The regional elections on Sunday were the first vote Russia has held during the crisis. As the "war of interpretation" of the election results is in full swing, almost every political party is claiming victory. United Russia leaders tout the fact that the party won in all nine regional parliaments, even under difficult economic conditions. Their opponents point out that not only did United Russia fare worse in every region than it did during the 2007 State Duma elections, but it also lost badly wherever the slightest hint of competition existed.
The party's losses in the eyes of the public are probably of less significance than its loss of status among the regional political elites. United Russia's greatest setbacks occurred not only in major cities with their large -- and less-controllable -- voter populations, but also among the Caucasus republics. United Russia on average lost about 10 percent of its usual voter base, but in Kabardino-Balkaria and Karachayevo-Cherkessia the losses stood at 25 percent. That signals the end of United Russia's monopoly among the administrative elite in the regions.
In rebuttal, party functionaries could stress that United Russia retained its strong standing in Tatarstan, with 80 percent of the vote as compared to 81 percent in 2007. But they understand perfectly well that those numbers cannot be attributed to the party's federal leadership.
The leaders of the three major rival parties -- the Communist Party, A Just Russia and the Liberal Democratic Party -- are also reporting success. The Communist Party received from 50 percent to 100 percent more votes across the board than it did in 2007, earning a presence in all nine regional parliaments and finishing a strong second after United Russia. One notable exception to this: The Patriots of Russia came out ahead of the Communists in Karachayevo-Cherkessia. The Patriots of Russia also had good results in Khakasia, but this party is no threat to the Communist Party as it participated in only three of the nine regional parliamentary elections.
A Just Russia has experienced noticeably better results this year and finished on par with the Communists in two or three regions. It even surpassed the Communists in the Kabardino-Balkaria and Arkhangelsk regions, but failed to gain parliamentary seats in Karachayevo-Cherkessia and Tatarstan. A Just Russia even lost ground in the Vladimir and Bryansk regions. The Liberal Democratic Party is celebrating that it gained seats in seven regional parliaments.
Rumors that the Kremlin is tired of the Liberal Democratic Party and plans to shove it aside have once again proven unfounded.
The picture turns out to be more interesting and varied on the municipal level. That is where candidates' personal influence plays an even greater role, and the state's rigid control of the political machine is less apparent. United Russia claimed victories in Novosibirsk, Chelyabinsk, Chita, Birobidzhan and Blagoveshchensk, where the incumbent mayors were re-elected by wide margins. In cities where a runoff election is required -- Smolensk, Murmansk, Petropavlovsk-Kamchatsky and Tomsk -- United Russia's incumbent mayors either already lost in the first round on Sunday or stand a good chance of losing once the opposition voters consolidate their support for a single candidate in the second round. In Tver, the Communist Party walked way with a clear victory, bringing in twice the number of votes as United Russia in the city's legislature. United Russia failed to achieve 40 percent representation in the city legislatures in Bryansk, Ulan-Ude and Tolyatti. In Tolyatti, second place went to the opposition movement December that includes representation from Yabloko and Right Cause.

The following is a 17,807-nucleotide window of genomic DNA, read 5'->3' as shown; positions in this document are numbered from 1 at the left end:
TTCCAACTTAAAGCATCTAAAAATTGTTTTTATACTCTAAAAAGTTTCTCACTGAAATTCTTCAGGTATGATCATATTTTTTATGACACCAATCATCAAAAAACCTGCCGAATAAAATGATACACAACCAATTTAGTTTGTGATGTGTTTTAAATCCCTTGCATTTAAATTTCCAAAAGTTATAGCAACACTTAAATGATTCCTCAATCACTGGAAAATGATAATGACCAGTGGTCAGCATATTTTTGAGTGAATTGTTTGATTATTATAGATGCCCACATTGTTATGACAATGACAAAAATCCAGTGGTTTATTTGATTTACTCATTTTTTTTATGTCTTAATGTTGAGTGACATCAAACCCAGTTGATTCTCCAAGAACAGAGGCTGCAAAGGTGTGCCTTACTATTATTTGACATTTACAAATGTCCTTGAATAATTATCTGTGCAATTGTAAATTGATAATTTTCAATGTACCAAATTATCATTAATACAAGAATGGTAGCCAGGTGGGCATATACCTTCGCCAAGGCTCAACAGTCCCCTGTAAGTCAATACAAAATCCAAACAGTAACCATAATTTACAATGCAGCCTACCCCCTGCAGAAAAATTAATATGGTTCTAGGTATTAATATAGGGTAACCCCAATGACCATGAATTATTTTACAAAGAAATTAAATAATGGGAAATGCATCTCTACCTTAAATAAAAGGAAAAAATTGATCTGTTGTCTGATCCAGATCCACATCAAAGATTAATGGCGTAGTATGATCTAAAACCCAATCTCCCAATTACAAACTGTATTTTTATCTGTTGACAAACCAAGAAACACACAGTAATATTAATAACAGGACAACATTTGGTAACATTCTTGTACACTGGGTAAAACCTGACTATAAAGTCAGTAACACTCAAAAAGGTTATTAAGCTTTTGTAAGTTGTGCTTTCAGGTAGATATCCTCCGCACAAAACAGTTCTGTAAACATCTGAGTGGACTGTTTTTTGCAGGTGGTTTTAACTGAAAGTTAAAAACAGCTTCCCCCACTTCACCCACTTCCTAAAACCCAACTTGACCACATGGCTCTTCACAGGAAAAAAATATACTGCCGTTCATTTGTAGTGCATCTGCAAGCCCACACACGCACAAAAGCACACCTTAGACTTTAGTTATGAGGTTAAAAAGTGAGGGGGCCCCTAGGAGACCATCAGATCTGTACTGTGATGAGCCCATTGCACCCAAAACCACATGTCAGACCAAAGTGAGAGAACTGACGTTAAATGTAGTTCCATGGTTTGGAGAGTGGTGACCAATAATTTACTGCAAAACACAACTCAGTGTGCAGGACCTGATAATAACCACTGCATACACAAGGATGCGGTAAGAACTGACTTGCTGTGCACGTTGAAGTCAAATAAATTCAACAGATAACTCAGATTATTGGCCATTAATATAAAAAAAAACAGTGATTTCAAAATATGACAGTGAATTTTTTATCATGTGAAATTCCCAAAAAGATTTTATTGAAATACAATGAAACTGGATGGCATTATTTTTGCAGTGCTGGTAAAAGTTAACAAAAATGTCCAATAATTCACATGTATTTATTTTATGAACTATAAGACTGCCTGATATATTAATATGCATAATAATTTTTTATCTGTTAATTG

Not only the participating parties but the entire electoral system passed the test of whether it could function under crisis conditions. Although the country is still very much struggling with overcoming the economic crisis, it has entered a new phase of political activity.
United Russia's weakness, which was clearly demonstrated during Sunday's elections, will only increase with time. Here the hard numbers from the election results are of less importance than the growing political rivalry within the party, disagreements between the party's regional and federal leadership and the conflicts between United Russia and local political elites that surfaced even during the last elections two years ago. United Russia is gradually transforming from a monolithic bureaucracy under strict Kremlin control into something resembling a true political party. In just a short time, United Russia might lose its standing as the dominant party.
The Kremlin faces another problem from the loyal "opposition parties" in the Duma. As they gain more voter support, their loyalty to the Kremlin will dissipate. On the other hand, the current mood of protest will probably not provide them with significant long-term support in a system dominated by United Russia and its spinoff parties in the Duma.
Real liberalization of the party and electoral systems is inevitable, and it must supplant the current, merely decorative system under President Dmitry Medvedev. If the Kremlin doesn't take concrete steps in that direction by the next elections, the growing pressure from dissatisfied voters with no place to vent their anger will simply blow the lid right off the kettle.
This comment first appeared in The Moscow Times
The Carnegie Russia and Eurasia Program has, since the end of the Cold War, led the field of Eurasian security, including strategic nuclear weapons and nonproliferation, development, economic and social issues, governance, and the rule of law.
You are leaving the website for the Carnegie-Tsinghua Center for Global Policy and entering a website for another of Carnegie's global centers.